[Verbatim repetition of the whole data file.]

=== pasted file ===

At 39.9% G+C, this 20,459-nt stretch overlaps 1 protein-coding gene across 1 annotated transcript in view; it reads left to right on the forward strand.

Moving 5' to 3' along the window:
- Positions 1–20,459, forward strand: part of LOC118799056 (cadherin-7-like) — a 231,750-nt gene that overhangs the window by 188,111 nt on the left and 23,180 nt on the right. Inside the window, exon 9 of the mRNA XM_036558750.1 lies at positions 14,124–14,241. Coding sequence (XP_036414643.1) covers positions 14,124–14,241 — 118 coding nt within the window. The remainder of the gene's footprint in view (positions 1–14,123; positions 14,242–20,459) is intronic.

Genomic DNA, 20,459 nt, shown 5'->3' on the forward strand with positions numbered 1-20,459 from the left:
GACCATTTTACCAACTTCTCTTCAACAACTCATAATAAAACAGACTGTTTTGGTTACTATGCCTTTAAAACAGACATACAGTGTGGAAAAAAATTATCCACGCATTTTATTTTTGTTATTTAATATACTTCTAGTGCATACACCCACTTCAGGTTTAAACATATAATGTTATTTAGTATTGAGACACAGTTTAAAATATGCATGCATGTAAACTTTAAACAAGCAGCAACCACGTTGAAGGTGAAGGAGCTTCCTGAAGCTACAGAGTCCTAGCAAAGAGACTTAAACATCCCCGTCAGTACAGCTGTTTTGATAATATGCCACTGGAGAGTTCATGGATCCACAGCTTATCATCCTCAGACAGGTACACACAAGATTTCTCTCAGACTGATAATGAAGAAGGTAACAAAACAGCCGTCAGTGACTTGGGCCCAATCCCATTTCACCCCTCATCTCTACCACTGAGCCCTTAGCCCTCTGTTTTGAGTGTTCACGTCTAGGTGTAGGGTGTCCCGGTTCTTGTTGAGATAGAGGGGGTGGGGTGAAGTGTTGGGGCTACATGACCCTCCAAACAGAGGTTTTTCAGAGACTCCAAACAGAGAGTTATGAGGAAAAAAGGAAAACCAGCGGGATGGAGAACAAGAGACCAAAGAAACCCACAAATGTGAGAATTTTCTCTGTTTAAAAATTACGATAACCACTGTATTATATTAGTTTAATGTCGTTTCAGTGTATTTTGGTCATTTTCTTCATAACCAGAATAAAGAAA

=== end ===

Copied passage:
At 39.9% G+C, this 20,459-nt stretch overlaps 1 protein-coding gene across 1 annotated transcript in view; it reads left to right on the forward strand.

Moving 5' to 3' along the window:
- Positions 1–20,459, forward strand: part of LOC118799056 (cadherin-7-like) — a 231,750-nt gene that overhangs the window by 188,111 nt on the left and 23,180 nt on the right. Inside the window, exon 9 of the mRNA XM_036558750.1 lies at positions 14,124–14,241. Coding sequence (XP_036414643.1) covers positions 14,124–14,241 — 118 coding nt within the window. The remainder of the gene's footprint in view (positions 1–14,123; positions 14,242–20,459) is intronic.

Genomic DNA, 20,459 nt, shown 5'->3' on the forward strand with positions numbered 1-20,459 from the left:
GACCATTTTACCAACTTCTCTTCAACAACTCATAATAAAACAGACTGTTTTGGTTACTATGCCTTTAAAACAGACATACAGTGTGGAAAAAAATTATCCACGCATTTTATTTTTGTTATTTAATATACTTCTAGTGCATACACCCACTTCAGGTTTAAACATATAATGTTATTTAGTATTGAGACACAGTTTAAAATATGCATGCATGTAAACTTTAAACAAGCAGCAACCACGTTGAAGGTGAAGGAGCTTCCTGAAGCTACAGAGTCCTAGCAAAGAGACTTAAACATCCCCGTCAGTACAGCTGTTTTGATAATATGCCACTGGAGAGTTCATGGATCCACAGCTTATCATCCTCAGACAGGTACACACAAGATTTCTCTCAGACTGATAATGAAGAAGGTAACAAAACAGCCGTCAGTGACTTGGGCCCAATCCCATTTCACCCCTCATCTCTACCACTGAGCCCTTAGCCCTCTGTTTTGAGTGTTCACGTCTAGGTGTAGGGTGTCCCGGTTCTTGTTGAGATAGAGGGGGTGGGGTGAAGTGTTGGGGCTACATGACCCTCCAAACAGAGGTTTTTCAGAGACTCCAAACAGAGAGTTATGAGGAAAAAAGGAAAACCAGCGGGATGGAGAACAAGAGACCAAAGAAACCCACAAATGTGAGAATTTTCTCTGTTTAAAAATTACGATAACCACTGTATTATATTAGTTTAATGTCGTTTCAGTGTATTTTGGTCATTTTCTTCATAACCAGAATAAAGAAA